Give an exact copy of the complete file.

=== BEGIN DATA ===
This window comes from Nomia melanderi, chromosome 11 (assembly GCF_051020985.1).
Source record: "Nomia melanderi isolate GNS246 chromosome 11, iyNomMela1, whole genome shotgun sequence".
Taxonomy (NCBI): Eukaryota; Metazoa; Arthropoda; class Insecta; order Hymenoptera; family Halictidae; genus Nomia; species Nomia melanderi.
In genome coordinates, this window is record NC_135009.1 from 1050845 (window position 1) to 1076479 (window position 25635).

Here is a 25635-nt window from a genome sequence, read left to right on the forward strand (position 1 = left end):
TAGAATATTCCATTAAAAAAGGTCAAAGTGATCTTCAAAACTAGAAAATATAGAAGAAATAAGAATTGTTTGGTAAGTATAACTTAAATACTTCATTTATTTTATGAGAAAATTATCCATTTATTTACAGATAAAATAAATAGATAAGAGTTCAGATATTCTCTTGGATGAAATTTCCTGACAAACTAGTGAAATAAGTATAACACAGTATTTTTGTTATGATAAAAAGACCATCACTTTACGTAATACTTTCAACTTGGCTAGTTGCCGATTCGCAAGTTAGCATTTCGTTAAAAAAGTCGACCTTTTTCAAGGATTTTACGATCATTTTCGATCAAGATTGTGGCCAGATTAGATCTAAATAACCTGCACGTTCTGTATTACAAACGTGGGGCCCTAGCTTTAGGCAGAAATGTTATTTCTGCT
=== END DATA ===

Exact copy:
This window comes from Nomia melanderi, chromosome 11 (assembly GCF_051020985.1).
Source record: "Nomia melanderi isolate GNS246 chromosome 11, iyNomMela1, whole genome shotgun sequence".
Taxonomy (NCBI): Eukaryota; Metazoa; Arthropoda; class Insecta; order Hymenoptera; family Halictidae; genus Nomia; species Nomia melanderi.
In genome coordinates, this window is record NC_135009.1 from 1050845 (window position 1) to 1076479 (window position 25635).

Here is a 25635-nt window from a genome sequence, read left to right on the forward strand (position 1 = left end):
TAGAATATTCCATTAAAAAAGGTCAAAGTGATCTTCAAAACTAGAAAATATAGAAGAAATAAGAATTGTTTGGTAAGTATAACTTAAATACTTCATTTATTTTATGAGAAAATTATCCATTTATTTACAGATAAAATAAATAGATAAGAGTTCAGATATTCTCTTGGATGAAATTTCCTGACAAACTAGTGAAATAAGTATAACACAGTATTTTTGTTATGATAAAAAGACCATCACTTTACGTAATACTTTCAACTTGGCTAGTTGCCGATTCGCAAGTTAGCATTTCGTTAAAAAAGTCGACCTTTTTCAAGGATTTTACGATCATTTTCGATCAAGATTGTGGCCAGATTAGATCTAAATAACCTGCACGTTCTGTATTACAAACGTGGGGCCCTAGCTTTAGGCAGAAATGTTATTTCTGCT